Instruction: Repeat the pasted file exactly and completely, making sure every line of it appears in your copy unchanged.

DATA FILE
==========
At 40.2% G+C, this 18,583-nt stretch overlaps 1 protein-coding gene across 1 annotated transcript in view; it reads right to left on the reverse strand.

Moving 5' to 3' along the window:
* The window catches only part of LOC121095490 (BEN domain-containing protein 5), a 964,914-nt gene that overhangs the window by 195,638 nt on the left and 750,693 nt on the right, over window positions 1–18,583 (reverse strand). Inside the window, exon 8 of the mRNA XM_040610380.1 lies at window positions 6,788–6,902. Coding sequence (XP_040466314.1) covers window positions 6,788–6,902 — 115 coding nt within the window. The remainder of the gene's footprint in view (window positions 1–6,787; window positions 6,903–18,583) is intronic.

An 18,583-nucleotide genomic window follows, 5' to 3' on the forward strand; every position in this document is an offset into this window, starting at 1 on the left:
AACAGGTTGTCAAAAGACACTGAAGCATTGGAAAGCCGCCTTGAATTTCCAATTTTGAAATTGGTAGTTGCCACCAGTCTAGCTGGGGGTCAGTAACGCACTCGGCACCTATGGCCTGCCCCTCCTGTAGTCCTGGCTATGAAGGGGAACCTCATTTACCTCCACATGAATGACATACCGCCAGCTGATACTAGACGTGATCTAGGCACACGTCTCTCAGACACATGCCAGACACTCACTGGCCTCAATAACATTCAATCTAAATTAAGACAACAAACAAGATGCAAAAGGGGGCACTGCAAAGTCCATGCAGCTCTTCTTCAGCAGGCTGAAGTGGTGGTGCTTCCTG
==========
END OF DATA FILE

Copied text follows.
At 40.2% G+C, this 18,583-nt stretch overlaps 1 protein-coding gene across 1 annotated transcript in view; it reads right to left on the reverse strand.

Moving 5' to 3' along the window:
* The window catches only part of LOC121095490 (BEN domain-containing protein 5), a 964,914-nt gene that overhangs the window by 195,638 nt on the left and 750,693 nt on the right, over window positions 1–18,583 (reverse strand). Inside the window, exon 8 of the mRNA XM_040610380.1 lies at window positions 6,788–6,902. Coding sequence (XP_040466314.1) covers window positions 6,788–6,902 — 115 coding nt within the window. The remainder of the gene's footprint in view (window positions 1–6,787; window positions 6,903–18,583) is intronic.

An 18,583-nucleotide genomic window follows, 5' to 3' on the forward strand; every position in this document is an offset into this window, starting at 1 on the left:
AACAGGTTGTCAAAAGACACTGAAGCATTGGAAAGCCGCCTTGAATTTCCAATTTTGAAATTGGTAGTTGCCACCAGTCTAGCTGGGGGTCAGTAACGCACTCGGCACCTATGGCCTGCCCCTCCTGTAGTCCTGGCTATGAAGGGGAACCTCATTTACCTCCACATGAATGACATACCGCCAGCTGATACTAGACGTGATCTAGGCACACGTCTCTCAGACACATGCCAGACACTCACTGGCCTCAATAACATTCAATCTAAATTAAGACAACAAACAAGATGCAAAAGGGGGCACTGCAAAGTCCATGCAGCTCTTCTTCAGCAGGCTGAAGTGGTGGTGCTTCCTG